Good Report About The Effect Of Mechanical Stimulation On The
GROWTH AND BRANCHING OF A GARDEN ROSE
The Effect of Mechanical Stimulation on the Growth and Branching of a Garden Rose
In an effort to shape a potted plant to the required shape, it is necessary to control the branching and compact growth. Use of chemical regulators is common, but concerns about the health of the plant and of the environment prompt research into other areas. Research into the application of mechanical stimulation offers a potential alternative.
The experiment used the breed Rosa Hybrida ‘Radrazz’ Knock-out. Two frequencies were applied to young plants in two separate increments. The horizontal bar applying the frequencies passed back and forth over the top part of the plants. The first was once daily, three times a week for seven weeks. The applications occurred on three consecutive days followed by a rest. The other increment was five times daily, four times a week for five week. The bar passed every two hours starting at 0900.
Significantly increased branching by reduced axis length resulted in both increments of application. In the 1/3/7 application, branching from the most proximal metamers of a 102% increase and a metamer length reduction of 8% in order 1 axes resulted; a length reduction in order 2 axes also occurred. Significant measurements were found in the branching of scaly metamers. A successive experiment demonstrated a significant difference in the length of the axis 1 metamers and length of the order 2 axis. In both experiments, other measurements showed no significant differences.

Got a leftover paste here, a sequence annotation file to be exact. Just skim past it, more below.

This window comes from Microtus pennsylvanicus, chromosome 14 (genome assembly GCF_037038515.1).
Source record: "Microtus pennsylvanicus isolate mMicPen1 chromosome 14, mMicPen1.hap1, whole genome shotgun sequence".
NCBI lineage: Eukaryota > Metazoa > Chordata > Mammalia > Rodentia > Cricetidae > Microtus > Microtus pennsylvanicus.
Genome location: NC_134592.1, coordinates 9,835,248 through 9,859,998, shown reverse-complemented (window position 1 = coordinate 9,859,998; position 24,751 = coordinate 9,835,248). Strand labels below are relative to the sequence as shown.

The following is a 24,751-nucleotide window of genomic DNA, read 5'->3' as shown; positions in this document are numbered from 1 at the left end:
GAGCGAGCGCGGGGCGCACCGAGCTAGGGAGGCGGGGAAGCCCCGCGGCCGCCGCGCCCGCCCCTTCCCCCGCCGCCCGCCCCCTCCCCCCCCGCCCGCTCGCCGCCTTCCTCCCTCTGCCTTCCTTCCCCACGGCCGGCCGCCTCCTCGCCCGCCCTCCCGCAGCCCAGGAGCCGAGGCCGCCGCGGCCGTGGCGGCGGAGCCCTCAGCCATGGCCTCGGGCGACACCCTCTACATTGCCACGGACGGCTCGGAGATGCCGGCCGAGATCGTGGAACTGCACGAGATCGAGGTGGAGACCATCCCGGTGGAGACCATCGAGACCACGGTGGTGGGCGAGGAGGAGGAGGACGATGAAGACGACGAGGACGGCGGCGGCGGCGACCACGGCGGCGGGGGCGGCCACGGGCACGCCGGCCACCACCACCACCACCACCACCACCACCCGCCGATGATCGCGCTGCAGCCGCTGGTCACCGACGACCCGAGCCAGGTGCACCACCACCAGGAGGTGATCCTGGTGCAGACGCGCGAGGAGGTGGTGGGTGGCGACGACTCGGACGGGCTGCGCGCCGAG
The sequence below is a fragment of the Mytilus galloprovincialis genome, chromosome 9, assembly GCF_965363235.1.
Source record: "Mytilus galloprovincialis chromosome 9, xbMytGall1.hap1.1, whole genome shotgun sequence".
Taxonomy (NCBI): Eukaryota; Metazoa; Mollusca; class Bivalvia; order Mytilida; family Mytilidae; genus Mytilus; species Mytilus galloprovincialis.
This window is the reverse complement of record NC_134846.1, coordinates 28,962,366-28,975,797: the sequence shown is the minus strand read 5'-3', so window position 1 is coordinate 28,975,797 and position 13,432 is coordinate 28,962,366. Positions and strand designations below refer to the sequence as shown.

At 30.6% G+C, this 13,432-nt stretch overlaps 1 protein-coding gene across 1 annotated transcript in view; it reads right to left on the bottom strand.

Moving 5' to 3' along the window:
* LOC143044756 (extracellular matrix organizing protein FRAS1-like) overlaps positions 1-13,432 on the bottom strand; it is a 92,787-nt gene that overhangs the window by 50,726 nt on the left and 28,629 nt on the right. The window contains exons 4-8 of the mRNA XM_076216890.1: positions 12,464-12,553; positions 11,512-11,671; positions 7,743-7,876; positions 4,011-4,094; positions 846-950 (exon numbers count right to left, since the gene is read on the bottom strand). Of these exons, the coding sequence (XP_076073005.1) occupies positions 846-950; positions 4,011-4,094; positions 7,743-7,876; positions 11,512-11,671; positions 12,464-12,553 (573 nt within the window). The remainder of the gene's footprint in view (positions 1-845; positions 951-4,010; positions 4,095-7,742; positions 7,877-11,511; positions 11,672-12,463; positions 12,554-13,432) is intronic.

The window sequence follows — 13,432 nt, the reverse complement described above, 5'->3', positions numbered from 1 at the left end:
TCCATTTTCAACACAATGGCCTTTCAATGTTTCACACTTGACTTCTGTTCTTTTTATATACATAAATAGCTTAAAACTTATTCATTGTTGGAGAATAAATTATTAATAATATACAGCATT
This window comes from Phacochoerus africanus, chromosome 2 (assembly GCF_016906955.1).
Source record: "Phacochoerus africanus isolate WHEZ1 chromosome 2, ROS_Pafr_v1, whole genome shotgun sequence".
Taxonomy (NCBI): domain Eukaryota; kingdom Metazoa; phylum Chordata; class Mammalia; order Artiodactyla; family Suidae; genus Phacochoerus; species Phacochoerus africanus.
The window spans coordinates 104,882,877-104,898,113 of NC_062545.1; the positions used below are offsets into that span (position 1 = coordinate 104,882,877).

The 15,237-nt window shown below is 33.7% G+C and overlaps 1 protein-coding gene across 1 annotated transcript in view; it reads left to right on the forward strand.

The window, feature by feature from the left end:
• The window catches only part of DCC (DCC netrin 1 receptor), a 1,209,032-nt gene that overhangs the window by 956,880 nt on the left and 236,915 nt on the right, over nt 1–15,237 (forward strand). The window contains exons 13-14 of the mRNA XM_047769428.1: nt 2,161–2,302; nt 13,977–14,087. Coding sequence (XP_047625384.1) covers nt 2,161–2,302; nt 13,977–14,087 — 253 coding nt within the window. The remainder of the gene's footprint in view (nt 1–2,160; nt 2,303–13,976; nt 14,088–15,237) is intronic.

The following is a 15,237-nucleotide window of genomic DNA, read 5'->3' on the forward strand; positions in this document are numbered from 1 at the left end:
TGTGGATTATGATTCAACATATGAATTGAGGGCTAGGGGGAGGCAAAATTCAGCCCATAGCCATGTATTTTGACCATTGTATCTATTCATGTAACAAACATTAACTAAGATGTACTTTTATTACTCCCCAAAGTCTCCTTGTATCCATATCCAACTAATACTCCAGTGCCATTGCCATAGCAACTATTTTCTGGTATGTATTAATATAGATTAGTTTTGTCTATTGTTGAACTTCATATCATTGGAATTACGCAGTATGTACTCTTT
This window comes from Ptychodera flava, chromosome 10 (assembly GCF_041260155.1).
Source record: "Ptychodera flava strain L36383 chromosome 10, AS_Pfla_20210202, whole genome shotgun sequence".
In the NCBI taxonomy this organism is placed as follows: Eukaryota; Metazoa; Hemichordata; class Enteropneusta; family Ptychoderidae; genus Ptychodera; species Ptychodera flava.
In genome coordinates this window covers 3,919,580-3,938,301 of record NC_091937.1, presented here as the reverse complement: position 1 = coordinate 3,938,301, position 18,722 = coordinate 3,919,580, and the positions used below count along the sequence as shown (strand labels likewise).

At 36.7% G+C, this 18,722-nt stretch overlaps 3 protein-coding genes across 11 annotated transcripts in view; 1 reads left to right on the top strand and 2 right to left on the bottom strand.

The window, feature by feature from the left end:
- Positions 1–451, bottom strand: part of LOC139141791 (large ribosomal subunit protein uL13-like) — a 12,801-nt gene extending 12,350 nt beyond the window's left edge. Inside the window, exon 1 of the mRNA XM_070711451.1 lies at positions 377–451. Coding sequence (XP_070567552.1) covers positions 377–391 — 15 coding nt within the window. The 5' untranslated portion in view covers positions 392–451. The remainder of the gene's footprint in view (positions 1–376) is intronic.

In the 5/4/5 application, branching from the most proximal metamers of a 97% increase and a metamer length reduction of 9% in order 1 axes resulted; also, this application showed significant length reduction in order 2 axes. Significant differences were seen in branching on scale metamers and on leafy metamers in the distal position. A successive experiment demonstrated a significant difference in the length of metamers and the length and diameter of order 1 axis. In both experiments, other measurements showed no significant differences.
Although it should be noted that the stem base is more rigid than the rest of the stem in this breed of rose; therefore, the basal branching increase is a long distance reaction by non-stimulated organs. These results are promising for alternative uses for basitone branching without chemicals.
Morel, P., et al. 'Effect Of Mechanical Stimulation On The Growth And Branching Of Garden
Rose'. Scientia Horticulturae 135 (2012): 59-64. Web.
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